A short online game in which players are recruited as a “Chief Disinformation Officer” and use tactics such as trolling to sabotage elections in a peaceful town has been shown to reduce susceptibility to political misinformation in its users.
Game combats political misinformation by letting players undermine democracy
It has been created by University of Cambridge psychologists with support from the US Department of State's Global Engagement Center and Department of Homeland Security Cybersecurity and Infrastructure Security Agency (CISA).
The gameplay is based on “inoculation theory”: that exposing people to a weak “dose” of common techniques used to spread fake news allows them to better identify and disregard misinformation when they encounter it in future.
In this case, by understanding how to incite political division in the game using everything from bots and conspiracies to fake experts, players get a form of “psychological vaccine” against the product of these techniques in the real world.
“Trying to debunk misinformation after it has spread is like shutting the barn door after the horse has bolted. By pre-bunking, we aim to stop the spread of fake news in the first place,” said Dr Sander van der Linden, Director of the Cambridge Social Decision-Making lab and senior author of the new study.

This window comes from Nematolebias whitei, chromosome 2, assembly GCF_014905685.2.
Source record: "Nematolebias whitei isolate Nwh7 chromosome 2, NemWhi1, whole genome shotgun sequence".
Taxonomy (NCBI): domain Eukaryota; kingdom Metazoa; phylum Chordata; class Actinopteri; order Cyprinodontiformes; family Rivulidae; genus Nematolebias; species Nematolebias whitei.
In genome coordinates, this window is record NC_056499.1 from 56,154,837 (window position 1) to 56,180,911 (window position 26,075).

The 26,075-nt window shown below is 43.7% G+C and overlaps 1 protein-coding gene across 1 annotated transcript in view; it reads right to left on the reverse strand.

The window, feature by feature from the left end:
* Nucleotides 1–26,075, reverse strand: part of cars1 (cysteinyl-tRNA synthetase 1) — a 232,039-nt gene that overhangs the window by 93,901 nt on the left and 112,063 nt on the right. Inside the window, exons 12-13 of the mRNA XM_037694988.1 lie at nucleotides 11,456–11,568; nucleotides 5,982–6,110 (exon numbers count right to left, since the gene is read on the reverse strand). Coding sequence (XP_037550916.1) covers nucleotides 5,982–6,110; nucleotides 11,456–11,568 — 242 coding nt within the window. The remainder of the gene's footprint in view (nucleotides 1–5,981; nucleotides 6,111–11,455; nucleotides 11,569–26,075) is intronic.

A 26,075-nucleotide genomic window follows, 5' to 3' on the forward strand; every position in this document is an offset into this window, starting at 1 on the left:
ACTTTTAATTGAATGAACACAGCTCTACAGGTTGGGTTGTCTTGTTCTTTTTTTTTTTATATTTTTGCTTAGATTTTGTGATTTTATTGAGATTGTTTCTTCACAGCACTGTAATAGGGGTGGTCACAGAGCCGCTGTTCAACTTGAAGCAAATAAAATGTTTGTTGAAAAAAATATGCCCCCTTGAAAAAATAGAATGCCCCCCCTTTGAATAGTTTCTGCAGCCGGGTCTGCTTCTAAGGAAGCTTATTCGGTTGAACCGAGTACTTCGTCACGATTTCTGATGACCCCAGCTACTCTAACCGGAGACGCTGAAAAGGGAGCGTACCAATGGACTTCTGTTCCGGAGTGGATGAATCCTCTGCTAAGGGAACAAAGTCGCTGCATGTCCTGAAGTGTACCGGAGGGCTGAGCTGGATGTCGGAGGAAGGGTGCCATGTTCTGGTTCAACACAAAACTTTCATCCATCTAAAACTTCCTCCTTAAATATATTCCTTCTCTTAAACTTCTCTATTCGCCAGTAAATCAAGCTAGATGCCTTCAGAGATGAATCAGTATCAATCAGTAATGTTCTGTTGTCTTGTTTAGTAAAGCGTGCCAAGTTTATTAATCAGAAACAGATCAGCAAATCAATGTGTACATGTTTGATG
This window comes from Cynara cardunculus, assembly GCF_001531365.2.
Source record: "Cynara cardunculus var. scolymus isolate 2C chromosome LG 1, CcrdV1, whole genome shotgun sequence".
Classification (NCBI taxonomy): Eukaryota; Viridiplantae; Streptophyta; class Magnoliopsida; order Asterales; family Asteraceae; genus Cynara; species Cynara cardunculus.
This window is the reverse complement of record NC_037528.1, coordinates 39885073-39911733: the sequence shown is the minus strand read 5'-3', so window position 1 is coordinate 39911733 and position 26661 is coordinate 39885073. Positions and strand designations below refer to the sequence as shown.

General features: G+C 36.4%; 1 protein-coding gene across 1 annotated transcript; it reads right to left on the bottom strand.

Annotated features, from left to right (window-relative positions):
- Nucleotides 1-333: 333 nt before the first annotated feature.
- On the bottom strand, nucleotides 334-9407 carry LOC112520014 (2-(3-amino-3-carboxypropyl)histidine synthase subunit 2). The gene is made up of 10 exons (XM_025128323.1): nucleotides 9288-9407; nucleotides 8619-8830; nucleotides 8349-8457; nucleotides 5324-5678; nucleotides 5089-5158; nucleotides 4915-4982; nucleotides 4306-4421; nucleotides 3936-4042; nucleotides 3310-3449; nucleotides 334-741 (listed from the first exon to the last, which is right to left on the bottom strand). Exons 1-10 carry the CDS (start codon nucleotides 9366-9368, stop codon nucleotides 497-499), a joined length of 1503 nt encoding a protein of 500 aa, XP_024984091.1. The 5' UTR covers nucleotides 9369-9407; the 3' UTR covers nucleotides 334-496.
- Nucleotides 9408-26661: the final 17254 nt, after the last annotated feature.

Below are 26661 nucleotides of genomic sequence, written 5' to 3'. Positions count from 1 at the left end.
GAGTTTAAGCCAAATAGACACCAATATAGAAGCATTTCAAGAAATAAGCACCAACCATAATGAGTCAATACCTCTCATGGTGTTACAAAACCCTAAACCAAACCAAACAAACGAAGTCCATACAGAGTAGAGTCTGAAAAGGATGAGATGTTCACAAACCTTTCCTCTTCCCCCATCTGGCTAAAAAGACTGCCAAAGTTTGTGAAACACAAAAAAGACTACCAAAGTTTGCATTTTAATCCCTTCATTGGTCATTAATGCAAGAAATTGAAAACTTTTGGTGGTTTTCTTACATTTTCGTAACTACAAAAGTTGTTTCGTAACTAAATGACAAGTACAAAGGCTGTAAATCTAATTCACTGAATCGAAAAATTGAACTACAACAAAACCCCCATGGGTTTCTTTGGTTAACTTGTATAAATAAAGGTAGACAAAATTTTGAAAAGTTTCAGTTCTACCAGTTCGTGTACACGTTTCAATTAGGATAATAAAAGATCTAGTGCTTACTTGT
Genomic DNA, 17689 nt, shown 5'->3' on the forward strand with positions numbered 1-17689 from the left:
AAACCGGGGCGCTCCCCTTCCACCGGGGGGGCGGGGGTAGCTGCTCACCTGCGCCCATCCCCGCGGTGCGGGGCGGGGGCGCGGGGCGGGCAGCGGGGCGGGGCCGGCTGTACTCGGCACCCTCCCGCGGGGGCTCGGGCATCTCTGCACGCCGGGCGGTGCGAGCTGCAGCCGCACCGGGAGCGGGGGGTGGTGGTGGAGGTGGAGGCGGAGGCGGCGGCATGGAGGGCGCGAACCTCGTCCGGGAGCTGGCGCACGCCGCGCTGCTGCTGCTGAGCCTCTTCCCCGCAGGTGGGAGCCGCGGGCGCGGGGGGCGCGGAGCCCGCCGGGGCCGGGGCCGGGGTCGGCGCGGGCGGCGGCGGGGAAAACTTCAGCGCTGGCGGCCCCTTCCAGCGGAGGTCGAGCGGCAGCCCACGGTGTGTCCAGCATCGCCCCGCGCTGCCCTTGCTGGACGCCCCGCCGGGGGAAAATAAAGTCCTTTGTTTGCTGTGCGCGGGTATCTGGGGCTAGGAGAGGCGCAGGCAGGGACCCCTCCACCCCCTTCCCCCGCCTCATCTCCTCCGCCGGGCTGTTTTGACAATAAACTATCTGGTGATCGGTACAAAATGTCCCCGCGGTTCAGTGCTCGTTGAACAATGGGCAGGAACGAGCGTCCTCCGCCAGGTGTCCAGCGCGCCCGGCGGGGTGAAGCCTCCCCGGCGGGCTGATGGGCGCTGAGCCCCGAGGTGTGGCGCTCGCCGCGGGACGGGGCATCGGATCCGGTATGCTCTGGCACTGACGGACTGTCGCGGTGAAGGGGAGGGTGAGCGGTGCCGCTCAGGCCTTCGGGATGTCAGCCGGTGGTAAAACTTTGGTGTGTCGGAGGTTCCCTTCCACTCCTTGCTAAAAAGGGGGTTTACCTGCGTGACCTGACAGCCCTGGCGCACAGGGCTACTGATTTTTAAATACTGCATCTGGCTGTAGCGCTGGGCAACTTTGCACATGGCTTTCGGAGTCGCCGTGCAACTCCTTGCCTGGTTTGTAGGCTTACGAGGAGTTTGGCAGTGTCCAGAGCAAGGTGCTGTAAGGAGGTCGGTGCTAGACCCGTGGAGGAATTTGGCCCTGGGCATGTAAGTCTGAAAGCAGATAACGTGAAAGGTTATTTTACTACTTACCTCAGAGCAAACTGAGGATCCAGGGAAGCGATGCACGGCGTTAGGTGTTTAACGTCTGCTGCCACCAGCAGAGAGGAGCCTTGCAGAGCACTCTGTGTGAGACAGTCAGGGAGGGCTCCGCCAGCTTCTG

Twitter has started using a “pre-bunk” approach: highlighting types of fake news likely to be encountered in feeds during the US election. However, researchers argue that familiarising people with techniques behind misinformation builds a “general inoculation”, reducing the need to rebut each individual conspiracy.
In the 10-minute game Harmony Square, a small town neighbourhood “obsessed with democracy” comes under fire as players bait the square’s “living statute”, spread falsehoods about its candidate for “bear controller”, and set up a disreputable online news site to attack the local TV anchor.
“The game itself is quick, easy and tongue-in-cheek, but the experiential learning that underpins it means that people are more likely to spot misinformation, and less likely to share it, next time they log on to Facebook or YouTube,” said Dr Jon Roozenbeek, a Cambridge psychologist and lead author of the study.
Reproduced courtesy of the University of Cambridge
The University of Cambridge is acknowledged as one of the world's leading higher education and research institutions. The University was instrumental in the formation of the Cambridge Network and its Vice- Chancellor, Professor Stephen Toope, is also the President of the Cambridge Network.